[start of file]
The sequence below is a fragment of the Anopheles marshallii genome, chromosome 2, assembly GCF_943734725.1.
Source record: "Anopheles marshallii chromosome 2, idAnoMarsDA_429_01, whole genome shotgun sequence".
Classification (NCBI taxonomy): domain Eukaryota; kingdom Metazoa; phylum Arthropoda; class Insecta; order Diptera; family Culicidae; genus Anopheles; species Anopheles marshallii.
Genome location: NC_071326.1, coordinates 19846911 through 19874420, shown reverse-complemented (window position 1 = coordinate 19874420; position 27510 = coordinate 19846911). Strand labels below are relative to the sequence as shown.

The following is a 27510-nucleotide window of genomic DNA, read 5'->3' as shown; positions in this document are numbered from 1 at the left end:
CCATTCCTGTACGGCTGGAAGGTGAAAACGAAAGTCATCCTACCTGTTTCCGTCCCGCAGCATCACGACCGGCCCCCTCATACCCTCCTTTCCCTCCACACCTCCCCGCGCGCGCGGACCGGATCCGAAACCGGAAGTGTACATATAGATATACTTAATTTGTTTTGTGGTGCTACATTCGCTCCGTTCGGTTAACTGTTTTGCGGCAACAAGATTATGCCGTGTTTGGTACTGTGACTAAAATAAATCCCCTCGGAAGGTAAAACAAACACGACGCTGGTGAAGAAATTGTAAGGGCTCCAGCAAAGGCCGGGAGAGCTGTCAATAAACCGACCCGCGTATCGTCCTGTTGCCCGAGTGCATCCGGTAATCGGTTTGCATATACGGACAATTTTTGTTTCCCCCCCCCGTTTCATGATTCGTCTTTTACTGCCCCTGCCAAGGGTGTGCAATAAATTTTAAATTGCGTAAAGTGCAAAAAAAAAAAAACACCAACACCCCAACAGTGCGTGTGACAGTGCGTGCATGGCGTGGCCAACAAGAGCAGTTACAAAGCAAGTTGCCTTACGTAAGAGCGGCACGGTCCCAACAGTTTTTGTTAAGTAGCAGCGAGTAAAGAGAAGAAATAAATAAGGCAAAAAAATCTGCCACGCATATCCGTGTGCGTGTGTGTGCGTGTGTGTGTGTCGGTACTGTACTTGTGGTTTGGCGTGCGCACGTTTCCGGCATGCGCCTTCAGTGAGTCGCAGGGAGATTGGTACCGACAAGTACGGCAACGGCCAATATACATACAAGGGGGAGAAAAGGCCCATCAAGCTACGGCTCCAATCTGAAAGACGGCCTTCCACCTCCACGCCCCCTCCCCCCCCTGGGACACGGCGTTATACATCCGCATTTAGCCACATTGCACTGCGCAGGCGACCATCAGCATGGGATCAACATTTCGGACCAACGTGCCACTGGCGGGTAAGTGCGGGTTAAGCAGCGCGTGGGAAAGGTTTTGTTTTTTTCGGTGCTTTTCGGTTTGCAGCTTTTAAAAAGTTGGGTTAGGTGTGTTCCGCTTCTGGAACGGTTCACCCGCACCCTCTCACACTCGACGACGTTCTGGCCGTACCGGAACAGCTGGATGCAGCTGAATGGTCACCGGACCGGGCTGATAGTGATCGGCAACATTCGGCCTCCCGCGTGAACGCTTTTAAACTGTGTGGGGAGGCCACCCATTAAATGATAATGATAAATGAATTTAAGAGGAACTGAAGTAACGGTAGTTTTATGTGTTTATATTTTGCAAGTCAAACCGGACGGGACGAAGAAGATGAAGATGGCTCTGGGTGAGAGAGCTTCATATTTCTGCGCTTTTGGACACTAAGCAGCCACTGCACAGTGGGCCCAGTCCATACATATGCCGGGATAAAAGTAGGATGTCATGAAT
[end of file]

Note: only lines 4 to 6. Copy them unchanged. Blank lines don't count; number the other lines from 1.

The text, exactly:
Genome location: NC_071326.1, coordinates 19846911 through 19874420, shown reverse-complemented (window position 1 = coordinate 19874420; position 27510 = coordinate 19846911). Strand labels below are relative to the sequence as shown.

The following is a 27510-nucleotide window of genomic DNA, read 5'->3' as shown; positions in this document are numbered from 1 at the left end:
CCATTCCTGTACGGCTGGAAGGTGAAAACGAAAGTCATCCTACCTGTTTCCGTCCCGCAGCATCACGACCGGCCCCCTCATACCCTCCTTTCCCTCCACACCTCCCCGCGCGCGCGGACCGGATCCGAAACCGGAAGTGTACATATAGATATACTTAATTTGTTTTGTGGTGCTACATTCGCTCCGTTCGGTTAACTGTTTTGCGGCAACAAGATTATGCCGTGTTTGGTACTGTGACTAAAATAAATCCCCTCGGAAGGTAAAACAAACACGACGCTGGTGAAGAAATTGTAAGGGCTCCAGCAAAGGCCGGGAGAGCTGTCAATAAACCGACCCGCGTATCGTCCTGTTGCCCGAGTGCATCCGGTAATCGGTTTGCATATACGGACAATTTTTGTTTCCCCCCCCCGTTTCATGATTCGTCTTTTACTGCCCCTGCCAAGGGTGTGCAATAAATTTTAAATTGCGTAAAGTGCAAAAAAAAAAAAACACCAACACCCCAACAGTGCGTGTGACAGTGCGTGCATGGCGTGGCCAACAAGAGCAGTTACAAAGCAAGTTGCCTTACGTAAGAGCGGCACGGTCCCAACAGTTTTTGTTAAGTAGCAGCGAGTAAAGAGAAGAAATAAATAAGGCAAAAAAATCTGCCACGCATATCCGTGTGCGTGTGTGTGCGTGTGTGTGTGTCGGTACTGTACTTGTGGTTTGGCGTGCGCACGTTTCCGGCATGCGCCTTCAGTGAGTCGCAGGGAGATTGGTACCGACAAGTACGGCAACGGCCAATATACATACAAGGGGGAGAAAAGGCCCATCAAGCTACGGCTCCAATCTGAAAGACGGCCTTCCACCTCCACGCCCCCTCCCCCCCCTGGGACACGGCGTTATACATCCGCATTTAGCCACATTGCACTGCGCAGGCGACCATCAGCATGGGATCAACATTTCGGACCAACGTGCCACTGGCGGGTAAGTGCGGGTTAAGCAGCGCGTGGGAAAGGTTTTGTTTTTTTCGGTGCTTTTCGGTTTGCAGCTTTTAAAAAGTTGGGTTAGGTGTGTTCCGCTTCTGGAACGGTTCACCCGCACCCTCTCACACTCGACGACGTTCTGGCCGTACCGGAACAGCTGGATGCAGCTGAATGGTCACCGGACCGGGCTGATAGTGATCGGCAACATTCGGCCTCCCGCGTGAACGCTTTTAAACTGTGTGGGGAGGCCACCCATTAAATGATAATGATAAATGAATTTAAGAGGAACTGAAGTAACGGTAGTTTTATGTGTTTATATTTTGCAAGTCAAACCGGACGGGACGAAGAAGATGAAGATGGCTCTGGGTGAGAGAGCTTCATATTTCTGCGCTTTTGGACACTAAGCAGCCACTGCACAGTGGGCCCAGTCCATACATATGCCGGGATAAAAGTAGGATGTCATGAAT